QUESTION: OK, but they were—
NULAND: But my—but the point I wanted to make here is that our guys don’t fire in these operations. They didn’t in this one. With regard to the preplanning of the particular operation, I’m going to send you to the agency that was in the lead.
So, the dominant “official” U.S. narrative during the aftermath of the attack combined the anonymous line, that the dead were guilty of drug smuggling, and the attributable line, that the DEA did not fire its weapons and that the operation was under investigation by Honduran and U.S. authorities. The counter-narrative, informed by credible reports of survivors and witnesses on the ground, the statements by the Ahuas mayor, and a local legislator, in tandem with the investigation by the Honduran military and a more informed understanding of life along the Patuca River, makes the case that the dead and wounded were innocent victims of an anti-narcotics operation gone bad.
It was the May 19th New York Times reporting by Damien Cave that was among the first to expose the hollowness of the official (but anonymous) U.S. narrative by using reports from the ground in Ahuas.[viii] (Cave is now vindicated for his earlier use of anonymous sources.) These reports, which included the testimony of survivors at the hospital, the family of those killed, and an army investigator, supports the earlier testimony of the Ahuas mayor and others from the area that the victims were innocent. (Of course, even if they were not innocent, it is not clear that killing them would have been justified.)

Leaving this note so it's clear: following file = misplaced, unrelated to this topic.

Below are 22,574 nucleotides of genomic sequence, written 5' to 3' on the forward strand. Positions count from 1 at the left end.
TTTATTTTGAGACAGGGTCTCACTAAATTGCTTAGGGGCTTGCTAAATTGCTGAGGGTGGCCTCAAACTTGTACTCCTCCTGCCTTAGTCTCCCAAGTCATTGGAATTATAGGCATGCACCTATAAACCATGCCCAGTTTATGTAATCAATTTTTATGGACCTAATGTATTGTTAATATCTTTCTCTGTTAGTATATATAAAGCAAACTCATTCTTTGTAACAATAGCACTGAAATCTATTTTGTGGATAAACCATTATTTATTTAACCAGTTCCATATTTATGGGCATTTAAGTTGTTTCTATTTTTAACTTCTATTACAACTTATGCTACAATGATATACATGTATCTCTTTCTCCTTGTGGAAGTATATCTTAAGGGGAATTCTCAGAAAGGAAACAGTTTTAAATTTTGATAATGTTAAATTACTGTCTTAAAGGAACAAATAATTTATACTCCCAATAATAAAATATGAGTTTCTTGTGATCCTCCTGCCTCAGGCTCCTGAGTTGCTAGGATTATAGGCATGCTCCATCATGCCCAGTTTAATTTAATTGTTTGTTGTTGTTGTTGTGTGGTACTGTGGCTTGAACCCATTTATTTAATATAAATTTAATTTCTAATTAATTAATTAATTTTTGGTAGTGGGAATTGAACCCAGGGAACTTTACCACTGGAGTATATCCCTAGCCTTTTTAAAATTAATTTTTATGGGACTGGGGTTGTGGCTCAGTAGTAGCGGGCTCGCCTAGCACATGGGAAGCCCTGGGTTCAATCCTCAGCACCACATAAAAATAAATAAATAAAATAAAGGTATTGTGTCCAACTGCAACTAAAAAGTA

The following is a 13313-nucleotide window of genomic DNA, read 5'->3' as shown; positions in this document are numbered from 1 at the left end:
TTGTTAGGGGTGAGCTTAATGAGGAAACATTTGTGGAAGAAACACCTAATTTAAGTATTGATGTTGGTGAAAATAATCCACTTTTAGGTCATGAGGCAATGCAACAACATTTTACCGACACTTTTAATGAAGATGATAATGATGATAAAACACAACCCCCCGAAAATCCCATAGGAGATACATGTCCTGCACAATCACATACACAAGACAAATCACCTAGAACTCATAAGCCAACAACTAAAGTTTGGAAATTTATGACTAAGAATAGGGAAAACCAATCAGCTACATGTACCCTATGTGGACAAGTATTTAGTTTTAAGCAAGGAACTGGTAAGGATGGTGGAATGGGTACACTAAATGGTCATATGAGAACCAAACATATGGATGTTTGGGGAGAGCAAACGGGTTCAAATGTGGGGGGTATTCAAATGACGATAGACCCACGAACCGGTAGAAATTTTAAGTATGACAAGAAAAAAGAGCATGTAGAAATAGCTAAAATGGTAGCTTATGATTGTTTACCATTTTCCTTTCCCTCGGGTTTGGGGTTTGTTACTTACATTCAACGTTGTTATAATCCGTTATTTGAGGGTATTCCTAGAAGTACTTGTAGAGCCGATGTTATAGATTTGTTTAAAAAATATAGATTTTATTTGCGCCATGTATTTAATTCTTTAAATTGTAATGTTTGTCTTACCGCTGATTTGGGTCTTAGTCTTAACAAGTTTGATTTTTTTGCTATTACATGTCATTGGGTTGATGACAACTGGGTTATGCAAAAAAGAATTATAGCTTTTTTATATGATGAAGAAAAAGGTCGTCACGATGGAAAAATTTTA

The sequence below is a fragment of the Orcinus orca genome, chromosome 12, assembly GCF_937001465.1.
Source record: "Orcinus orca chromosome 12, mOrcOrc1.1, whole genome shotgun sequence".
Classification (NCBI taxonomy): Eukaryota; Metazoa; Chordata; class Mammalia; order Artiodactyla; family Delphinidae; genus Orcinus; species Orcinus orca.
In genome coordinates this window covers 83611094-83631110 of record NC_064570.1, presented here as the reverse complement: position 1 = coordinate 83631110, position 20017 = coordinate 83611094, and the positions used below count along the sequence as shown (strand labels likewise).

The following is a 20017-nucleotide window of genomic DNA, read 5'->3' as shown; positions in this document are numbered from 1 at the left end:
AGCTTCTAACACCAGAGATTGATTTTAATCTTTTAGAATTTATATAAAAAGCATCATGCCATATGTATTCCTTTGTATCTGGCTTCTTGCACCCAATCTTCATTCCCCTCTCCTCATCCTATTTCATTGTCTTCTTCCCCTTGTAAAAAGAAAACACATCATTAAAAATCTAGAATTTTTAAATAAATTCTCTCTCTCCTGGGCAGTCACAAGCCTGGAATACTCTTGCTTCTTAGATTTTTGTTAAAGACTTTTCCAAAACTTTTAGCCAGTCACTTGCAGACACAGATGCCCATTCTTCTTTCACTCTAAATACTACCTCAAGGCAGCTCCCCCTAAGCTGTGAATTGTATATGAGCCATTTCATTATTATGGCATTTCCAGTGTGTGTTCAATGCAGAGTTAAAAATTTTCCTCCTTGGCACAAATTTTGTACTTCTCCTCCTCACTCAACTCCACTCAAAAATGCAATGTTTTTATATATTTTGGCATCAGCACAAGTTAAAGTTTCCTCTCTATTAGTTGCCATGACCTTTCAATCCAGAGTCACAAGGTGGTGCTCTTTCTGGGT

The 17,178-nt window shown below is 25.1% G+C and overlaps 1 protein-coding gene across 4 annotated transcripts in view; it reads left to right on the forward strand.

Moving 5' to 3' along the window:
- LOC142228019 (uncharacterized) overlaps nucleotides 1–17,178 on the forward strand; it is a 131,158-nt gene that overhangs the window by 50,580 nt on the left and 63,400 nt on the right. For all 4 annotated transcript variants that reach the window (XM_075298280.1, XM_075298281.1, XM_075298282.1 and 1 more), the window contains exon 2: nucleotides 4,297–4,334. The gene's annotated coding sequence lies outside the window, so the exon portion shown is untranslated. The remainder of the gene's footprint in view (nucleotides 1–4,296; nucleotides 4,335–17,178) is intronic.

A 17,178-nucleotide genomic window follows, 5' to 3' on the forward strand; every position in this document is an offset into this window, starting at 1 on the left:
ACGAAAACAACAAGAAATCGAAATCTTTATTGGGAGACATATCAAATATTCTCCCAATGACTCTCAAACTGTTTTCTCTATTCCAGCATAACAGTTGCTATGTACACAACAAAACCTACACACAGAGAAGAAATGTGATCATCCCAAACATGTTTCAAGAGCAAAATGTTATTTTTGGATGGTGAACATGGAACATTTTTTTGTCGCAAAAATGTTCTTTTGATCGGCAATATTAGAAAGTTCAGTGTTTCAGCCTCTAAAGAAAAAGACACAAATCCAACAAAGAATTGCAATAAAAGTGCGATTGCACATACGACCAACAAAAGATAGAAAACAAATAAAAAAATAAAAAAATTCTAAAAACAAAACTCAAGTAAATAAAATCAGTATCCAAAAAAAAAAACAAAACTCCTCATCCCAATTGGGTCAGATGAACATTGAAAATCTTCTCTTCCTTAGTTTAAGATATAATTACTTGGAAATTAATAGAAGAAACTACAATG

The New York Times article gave some indication that the Honduran investigation was about to depart from the “official,” but anonymous, U.S. line. Cave writes, “But residents and officials in this poor town tell a different story, and an official report, scheduled to be issued on Saturday by the Honduran Army, has also concluded that four innocent people were killed.” Cave also quotes Colonel Servio Arita, the Honduran military officer who led the investigation: “It’s terribly sad,” he said. “It was an error.”
At this writing (May 22nd), Fox News Latino reports that “An investigation by the Honduran military based in nearby Puerto Lempira concluded that the agents fired on the civilians by accident, killing four and wounding four, said Col. Ronald Rivera Amador, commander of the Honduran Joint Military Task Force-Paz García.”[ix] The report also points to allegations by residents that North Americans participated in a subsequent raid on village homes.
This botched operation raises important geo-political policy questions about the War on Drugs, continued U.S. security assistance to the Honduran golpista regime despite its abysmal record on human rights, and the narratives used in the Western press to frame this brutal and unprovoked attack on Honduran citizens.
Amidst the finger-pointing, one thing is clear: the War on Drugs has been brought to the Misquito coast region of Honduras, ostensibly a major transit point for drugs moving northward from South America. Drug smugglers use the remote interior of Honduras to house landing strips with access to rivers with outlets to the coast, providing the cover they desire. In this so-called “war,” success is measured in metric tons of drugs rather than body count. Nevertheless, the body count in Mexico, Honduras, Guatemala, El Salvador, and Colombia has led to a growing consensus in Latin America that the “war” ought to be re-evaluated and strategies other than militarization be considered. The hemisphere’s War on Drugs is being lost not on military grounds—killing can go on indefinitely—but, rather, on political and social grounds, as a growing number of people in Latin America, the Caribbean, and the United States are no longer willing to accept the collateral human and economic damage this “war” brings.
It is important to determine the DEA’s precise role in the operation and in the follow-up raids on village homes, and, of course, there are larger policy questions at stake, too. The Council on Hemispheric Affairs calls for Congressional hearings to examine both the details of the May 14th operation in the Miskito Coast territory, and the overall security cooperation between Honduras and the United States.